Mid-Ohio Valley officials, residents: Williams a hero, treated everyone the same

Medal of Honor recipient Hershel “Woody” Williams speaks during a groundbreaking ceremony for the Gold Star Families Monument at City Park in April 2019. (File Photo)

PARKERSBURG — Despite his small stature, Woody Williams was a larger-than-life figure because of his military heroism and dedication to honoring veterans and their families.

But he treated everyone the same regardless of his role or theirs.

“It didn’t make any difference if you were the president or the lowly mayor of Vienna,” Vienna Mayor Randy Rapp said. “He was a true gentleman.”

Born in the small Harrison County community of Quiet Dell, Williams received the Medal of Honor in 1945 for his actions at the Battle of Iwo Jima, where he went ahead of his unit in February 1945 and eliminated a series of Japanese machine gun positions. The last surviving Medal of Honor recipient from World War II, he passed away Wednesday, leading those who knew and worked with him locally to think and speak about his impact.

“How do you say goodbye to a giant of our time — a hero of World War II and a hero every day since?” said Vienna resident and fellow Marine Corps veteran Bernie Lyons. “The best way for me is, ‘Thank you, Woody; you have left the world a better place and left the world for a much better place.'”

Medal of Honor recipient Hershel “Woody” Williams served as grand marshal of the Independence Day parade in Ripley in 2021. (File Photo)

Lyons met Williams about 20 years ago, but started working with him on the Gold Star Families Memorial Monuments Williams’ namesake foundation worked to establish around the country in 2015. Lyons arranged for Williams to come to Parkersburg Catholic High School after students selected him as their man of the year.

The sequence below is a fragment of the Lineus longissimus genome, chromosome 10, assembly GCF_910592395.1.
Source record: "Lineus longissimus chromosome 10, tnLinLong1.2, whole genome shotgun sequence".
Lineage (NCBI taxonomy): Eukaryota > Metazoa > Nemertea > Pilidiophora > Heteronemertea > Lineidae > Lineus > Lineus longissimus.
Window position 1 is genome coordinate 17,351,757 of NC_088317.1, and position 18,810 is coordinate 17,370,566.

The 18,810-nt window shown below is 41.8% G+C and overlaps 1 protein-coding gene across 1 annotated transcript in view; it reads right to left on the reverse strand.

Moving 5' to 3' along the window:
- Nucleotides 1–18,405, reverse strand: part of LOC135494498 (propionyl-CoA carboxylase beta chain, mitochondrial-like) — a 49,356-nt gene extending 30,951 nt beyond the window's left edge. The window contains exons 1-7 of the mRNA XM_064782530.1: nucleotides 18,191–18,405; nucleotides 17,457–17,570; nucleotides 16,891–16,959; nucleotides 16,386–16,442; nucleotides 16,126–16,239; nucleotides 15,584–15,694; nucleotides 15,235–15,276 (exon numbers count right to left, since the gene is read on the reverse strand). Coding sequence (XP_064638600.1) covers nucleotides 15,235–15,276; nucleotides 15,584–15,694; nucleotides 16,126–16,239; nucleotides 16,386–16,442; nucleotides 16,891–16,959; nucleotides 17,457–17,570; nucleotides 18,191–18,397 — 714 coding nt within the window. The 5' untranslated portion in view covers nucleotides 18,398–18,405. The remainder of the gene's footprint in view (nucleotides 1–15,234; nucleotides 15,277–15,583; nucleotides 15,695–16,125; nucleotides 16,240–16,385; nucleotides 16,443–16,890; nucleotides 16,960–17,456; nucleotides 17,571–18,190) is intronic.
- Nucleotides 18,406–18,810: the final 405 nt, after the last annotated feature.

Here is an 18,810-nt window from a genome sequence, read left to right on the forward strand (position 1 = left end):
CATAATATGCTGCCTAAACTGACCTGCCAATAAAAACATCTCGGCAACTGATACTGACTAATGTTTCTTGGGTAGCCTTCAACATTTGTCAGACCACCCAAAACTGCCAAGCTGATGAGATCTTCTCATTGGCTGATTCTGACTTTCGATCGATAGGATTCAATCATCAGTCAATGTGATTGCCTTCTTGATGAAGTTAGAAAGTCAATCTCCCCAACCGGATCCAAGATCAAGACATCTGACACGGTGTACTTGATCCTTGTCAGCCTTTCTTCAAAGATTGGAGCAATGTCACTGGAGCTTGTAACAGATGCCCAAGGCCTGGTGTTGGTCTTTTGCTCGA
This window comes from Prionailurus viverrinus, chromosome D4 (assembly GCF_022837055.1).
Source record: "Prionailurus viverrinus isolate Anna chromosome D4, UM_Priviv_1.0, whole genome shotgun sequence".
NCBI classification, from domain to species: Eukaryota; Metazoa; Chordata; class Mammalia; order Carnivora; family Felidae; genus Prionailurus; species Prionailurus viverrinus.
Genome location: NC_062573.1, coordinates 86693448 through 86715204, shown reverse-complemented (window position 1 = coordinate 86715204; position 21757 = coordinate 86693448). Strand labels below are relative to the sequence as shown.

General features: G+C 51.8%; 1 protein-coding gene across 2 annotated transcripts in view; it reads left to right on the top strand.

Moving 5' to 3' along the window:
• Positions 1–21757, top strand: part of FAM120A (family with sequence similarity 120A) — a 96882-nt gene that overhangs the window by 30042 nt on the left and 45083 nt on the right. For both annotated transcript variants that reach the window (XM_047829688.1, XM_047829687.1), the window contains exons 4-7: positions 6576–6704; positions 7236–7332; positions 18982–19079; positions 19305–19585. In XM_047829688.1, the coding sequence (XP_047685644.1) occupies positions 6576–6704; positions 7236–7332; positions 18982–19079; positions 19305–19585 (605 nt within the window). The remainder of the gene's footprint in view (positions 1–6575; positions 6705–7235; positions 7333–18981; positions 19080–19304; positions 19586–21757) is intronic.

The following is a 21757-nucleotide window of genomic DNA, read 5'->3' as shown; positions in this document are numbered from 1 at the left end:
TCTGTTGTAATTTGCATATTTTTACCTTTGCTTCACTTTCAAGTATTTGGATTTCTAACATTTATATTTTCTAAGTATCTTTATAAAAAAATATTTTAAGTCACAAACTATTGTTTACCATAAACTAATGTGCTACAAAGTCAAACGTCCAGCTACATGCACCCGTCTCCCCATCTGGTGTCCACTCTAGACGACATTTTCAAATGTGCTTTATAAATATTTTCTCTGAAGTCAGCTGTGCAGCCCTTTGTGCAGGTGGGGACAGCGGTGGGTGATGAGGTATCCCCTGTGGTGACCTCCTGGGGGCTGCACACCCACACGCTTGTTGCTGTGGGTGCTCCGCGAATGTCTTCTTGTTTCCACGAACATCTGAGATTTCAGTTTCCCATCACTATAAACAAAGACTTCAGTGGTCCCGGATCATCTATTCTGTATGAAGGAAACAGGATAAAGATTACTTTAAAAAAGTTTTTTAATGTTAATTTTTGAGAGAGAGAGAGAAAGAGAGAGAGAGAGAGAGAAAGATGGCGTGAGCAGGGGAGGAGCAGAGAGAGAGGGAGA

He recalled the then-91-year-old Williams eating lunch with students.

“It was just him and the seniors, and they had a great time,” Lyons said.

That evening, there was a fundraiser at the Parkersburg Country Club for the Hershel “Woody” Williams Medal of Honor Foundation to support efforts to build Gold Star memorials that recognized local veterans and the families of those who died in military service.

Among those Williams met that night were Rapp and then-Marietta Mayor Joe Matthews. That planted the seeds for Gold Star monuments in Vienna and Marietta, Lyons said.

Rapp said many people have great ideas, but Williams helped make his vision a reality.

“Woody Williams was an incredible human being and without a doubt one of the most humble people I’ve ever met,” he said. “They just don’t make people like him anymore.”

Parkersburg Mayor Tom Joyce met Williams through the process of planning and building a Gold Star monument that was dedicated in City Park in 2019.

“He was a proud West Virginian and an American hero,” Joyce said. “I really admire the fact that he used his celebrity … to help others and recognize others.”

Former Parkersburg Mayor Bob Newell recalled Williams speaking in 2011 when the Vietnam Traveling Memorial Wall was set up in the city.

“It was Sept. 2, 2011, and one of the hottest days of the summer,” Newell said. “Several people were treated for heat exposure. He (Williams) didn’t hesitate to accept our invitation when asked to attend and speak.”

Williams returned to the area numerous times, speaking at local businesses and organizations and raising awareness for or helping to dedicate local monuments. He discussed his experiences at local schools, routinely capturing the attention of young students.

According to the Associated Press, services for Williams will be held at 4 p.m. Sunday at the state Culture Center in Charleston. Visitations will be conducted Saturday and before Sunday’s service in the nearby Capitol rotunda.

Evan Bevins can be reached at ebevins@newsandsentinel.com.


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